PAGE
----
How I ended up at the White House
So I went to the White House. I didn’t just go to the White House, I saw the President speak in the Rose Garden, which would’ve been an experience in and of itself, but on top of that, while leaving and walking out, I was one of the people who was close by enough to do a brief meet and greet and shake his hand, which turned into the official POTUS Instagram and Twitter sending a photo of us out that night. They reposted it thrice during Small Business Week, which is why I was in Washington, D.C.
The larger story to the pizza community here is not that I had an interesting experience; the takeaway is that this business can provide these experiences to any of us because I am you. I have been in your position if you have one store or a part of a chain. Owning a small business, especially a pizzeria your town loves, can open a world of possibilities. Experiences like competing internationally, speaking at Pizza Expo and winning large-scale Guinness World Record attempts are all an off-shoot of doing what we all do. The more you do it, the more opportunities present themselves. Whichever ones you decide to take on.
I chose early on to do as many cool things as possible while riding this train. It’s possible when you:
- Create systems and KPIs for your restaurants to function without you for a few days.
- Learn how to mobilize these experiences as marketing efforts so the press runs you receive translate into new customers.
- Last but most important, choosing to say yes.
- Yes, to competing in baking competitions. Yes, to participating in local awards. Yes, to getting out of your comfort zone.
- Everyone can turn this path into a rich life full of unique experiences, whether or not it’s The White House or elsewhere.
So, a little backstory. I applied to be a small business person of the year for the Tulsa Regional Metro Chamber. The chamber leadership encouraged me to do so; I thought, “Oh jeez, I don’t want to fill this thing out.” Even though it was only four pages.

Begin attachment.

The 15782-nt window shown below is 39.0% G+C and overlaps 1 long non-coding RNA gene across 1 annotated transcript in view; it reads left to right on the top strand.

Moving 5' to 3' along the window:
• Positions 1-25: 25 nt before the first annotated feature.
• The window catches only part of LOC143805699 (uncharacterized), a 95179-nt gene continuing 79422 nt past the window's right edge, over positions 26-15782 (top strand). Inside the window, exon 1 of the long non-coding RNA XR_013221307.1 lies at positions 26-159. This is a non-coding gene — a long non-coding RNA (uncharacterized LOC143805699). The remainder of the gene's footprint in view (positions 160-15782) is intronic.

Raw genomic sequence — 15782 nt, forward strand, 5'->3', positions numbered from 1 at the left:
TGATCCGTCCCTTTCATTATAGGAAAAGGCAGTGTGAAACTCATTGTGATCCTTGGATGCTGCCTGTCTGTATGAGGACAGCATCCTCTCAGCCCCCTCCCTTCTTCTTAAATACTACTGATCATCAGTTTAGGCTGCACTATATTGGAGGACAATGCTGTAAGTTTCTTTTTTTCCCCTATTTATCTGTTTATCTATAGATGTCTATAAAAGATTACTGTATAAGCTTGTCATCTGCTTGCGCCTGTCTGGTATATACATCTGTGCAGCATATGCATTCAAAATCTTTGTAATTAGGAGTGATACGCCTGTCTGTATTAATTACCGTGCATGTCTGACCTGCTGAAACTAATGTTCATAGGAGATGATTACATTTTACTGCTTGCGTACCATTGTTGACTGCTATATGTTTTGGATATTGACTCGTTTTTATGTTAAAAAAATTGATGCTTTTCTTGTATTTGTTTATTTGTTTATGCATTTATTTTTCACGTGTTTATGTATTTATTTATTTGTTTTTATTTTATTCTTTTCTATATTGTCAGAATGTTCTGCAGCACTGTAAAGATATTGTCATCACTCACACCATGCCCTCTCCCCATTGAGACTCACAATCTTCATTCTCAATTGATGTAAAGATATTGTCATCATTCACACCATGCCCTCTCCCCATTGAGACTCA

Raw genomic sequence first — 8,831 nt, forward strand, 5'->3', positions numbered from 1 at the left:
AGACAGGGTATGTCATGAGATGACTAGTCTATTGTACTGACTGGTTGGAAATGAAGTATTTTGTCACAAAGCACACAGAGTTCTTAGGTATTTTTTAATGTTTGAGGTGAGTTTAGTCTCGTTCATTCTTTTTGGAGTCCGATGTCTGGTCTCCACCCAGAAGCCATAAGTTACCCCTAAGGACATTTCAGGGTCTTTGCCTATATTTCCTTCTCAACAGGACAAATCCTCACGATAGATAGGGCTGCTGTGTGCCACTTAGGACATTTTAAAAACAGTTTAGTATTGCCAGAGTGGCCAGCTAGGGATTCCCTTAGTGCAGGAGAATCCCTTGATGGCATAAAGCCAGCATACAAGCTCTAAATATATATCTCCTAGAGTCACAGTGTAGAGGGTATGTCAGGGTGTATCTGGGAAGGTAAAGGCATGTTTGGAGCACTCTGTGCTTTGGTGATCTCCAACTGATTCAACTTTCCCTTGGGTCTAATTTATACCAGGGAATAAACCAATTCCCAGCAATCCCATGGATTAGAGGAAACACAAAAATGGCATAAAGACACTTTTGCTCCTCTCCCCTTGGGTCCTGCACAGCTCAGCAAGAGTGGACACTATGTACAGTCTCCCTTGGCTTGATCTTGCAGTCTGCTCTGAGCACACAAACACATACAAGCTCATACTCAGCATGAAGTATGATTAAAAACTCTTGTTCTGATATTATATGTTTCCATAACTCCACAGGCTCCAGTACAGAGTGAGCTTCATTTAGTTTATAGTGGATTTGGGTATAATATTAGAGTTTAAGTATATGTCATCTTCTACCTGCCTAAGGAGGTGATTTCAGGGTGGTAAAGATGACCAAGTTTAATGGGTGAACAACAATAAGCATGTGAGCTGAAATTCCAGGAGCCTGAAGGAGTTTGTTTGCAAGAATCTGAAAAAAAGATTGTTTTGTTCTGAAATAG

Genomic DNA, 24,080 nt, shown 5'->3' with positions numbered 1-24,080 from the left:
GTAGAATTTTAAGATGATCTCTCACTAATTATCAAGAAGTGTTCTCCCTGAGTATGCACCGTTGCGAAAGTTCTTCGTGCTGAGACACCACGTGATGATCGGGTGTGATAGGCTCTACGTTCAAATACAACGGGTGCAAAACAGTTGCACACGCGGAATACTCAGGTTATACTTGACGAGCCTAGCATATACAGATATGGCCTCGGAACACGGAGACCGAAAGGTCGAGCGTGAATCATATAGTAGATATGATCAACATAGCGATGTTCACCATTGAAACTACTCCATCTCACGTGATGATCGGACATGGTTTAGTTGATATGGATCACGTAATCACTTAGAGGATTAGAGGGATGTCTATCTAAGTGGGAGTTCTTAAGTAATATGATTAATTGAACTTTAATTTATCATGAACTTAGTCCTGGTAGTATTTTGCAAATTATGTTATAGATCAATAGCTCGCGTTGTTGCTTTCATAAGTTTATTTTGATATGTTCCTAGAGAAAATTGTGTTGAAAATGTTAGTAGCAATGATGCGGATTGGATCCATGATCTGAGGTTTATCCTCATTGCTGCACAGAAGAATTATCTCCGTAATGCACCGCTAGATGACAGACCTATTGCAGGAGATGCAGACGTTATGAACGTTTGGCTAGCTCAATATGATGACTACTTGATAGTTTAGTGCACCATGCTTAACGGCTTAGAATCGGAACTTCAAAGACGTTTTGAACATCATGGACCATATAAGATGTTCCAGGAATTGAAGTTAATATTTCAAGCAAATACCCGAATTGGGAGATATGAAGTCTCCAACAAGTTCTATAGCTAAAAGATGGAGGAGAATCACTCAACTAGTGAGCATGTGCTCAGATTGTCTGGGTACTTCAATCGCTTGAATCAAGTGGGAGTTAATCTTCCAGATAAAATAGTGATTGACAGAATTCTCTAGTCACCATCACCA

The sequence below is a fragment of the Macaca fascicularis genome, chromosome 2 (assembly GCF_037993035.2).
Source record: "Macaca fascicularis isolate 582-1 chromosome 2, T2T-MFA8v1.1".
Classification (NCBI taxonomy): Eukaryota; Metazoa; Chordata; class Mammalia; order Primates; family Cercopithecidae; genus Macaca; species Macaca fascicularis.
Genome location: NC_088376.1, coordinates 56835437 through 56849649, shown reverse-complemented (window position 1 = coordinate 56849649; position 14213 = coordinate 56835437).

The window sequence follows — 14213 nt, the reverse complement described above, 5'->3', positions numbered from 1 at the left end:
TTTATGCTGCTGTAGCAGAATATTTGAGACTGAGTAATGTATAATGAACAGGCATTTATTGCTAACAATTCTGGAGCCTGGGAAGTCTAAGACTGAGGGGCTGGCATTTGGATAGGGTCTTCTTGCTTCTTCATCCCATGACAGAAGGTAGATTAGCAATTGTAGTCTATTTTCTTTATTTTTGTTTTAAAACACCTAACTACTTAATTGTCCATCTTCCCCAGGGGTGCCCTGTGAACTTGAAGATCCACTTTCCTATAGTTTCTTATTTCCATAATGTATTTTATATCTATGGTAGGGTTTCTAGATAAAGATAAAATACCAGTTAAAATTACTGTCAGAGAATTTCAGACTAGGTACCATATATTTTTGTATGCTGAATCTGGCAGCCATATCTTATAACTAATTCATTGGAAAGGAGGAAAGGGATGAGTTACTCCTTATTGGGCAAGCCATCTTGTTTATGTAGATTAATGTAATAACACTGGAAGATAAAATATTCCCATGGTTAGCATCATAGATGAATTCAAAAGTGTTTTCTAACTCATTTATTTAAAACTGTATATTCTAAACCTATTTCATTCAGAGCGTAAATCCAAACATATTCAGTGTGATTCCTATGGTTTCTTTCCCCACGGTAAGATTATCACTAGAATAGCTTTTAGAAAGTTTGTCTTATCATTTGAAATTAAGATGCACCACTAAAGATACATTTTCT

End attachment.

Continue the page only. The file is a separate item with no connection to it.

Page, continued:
Once I was chosen for Tulsa, the same application was forwarded to the state competition; they thought our story was interesting enough for us to win for the state of Oklahoma. Mind you; I did nothing more at this point. Then, I get invited to D.C. for a national awards conference to announce the national winner.
Upon landing in Washington, I received an e-mail from the White House asking for my social to do a background check because the award winners were invited to a small business press conference at the White House. I was dumbfounded by how far this simple application had gone.
When I was at this fancy and, yes, also schmancy, awards dinner, I noticed the other 49 states had businesses from across the board.
All types of businesses were represented, but most were mom-and-pop organizations. Whether it was steel manufacturing, coffee shops or Ethiopian food, the goal of this SBA-run awards banquet was to show off all walks of life in American small businesses.
And my grand point here is that you don’t know what will come of anything you say yes to, so say yes to all of it, especially in your first few years of business. At some point, it shifts from what I can do to what I should do, but when the investment of time is just filling out an application, you should always do that. You should apply for every award. You should apply for every nomination, no matter what it is.
If you get the win, great. If you don’t win, nothing has changed. But when you try long enough, you will win, and you can consistently market the win, which puts money into your restaurant. That makes it healthier, which helps your staff get more tips, and keeps tax dollars in your community.
If you think to yourself, “I don’t want to be a braggy beaver on some stage,” you need to get over that because you, as the face of your business, represent more than just yourself.
So take it all on, say yes, stand out, and see where it takes you.
Mike Bausch is the owner of Andolini’s Pizzeria in Tulsa, Oklahoma. Instagram: @mikeybausch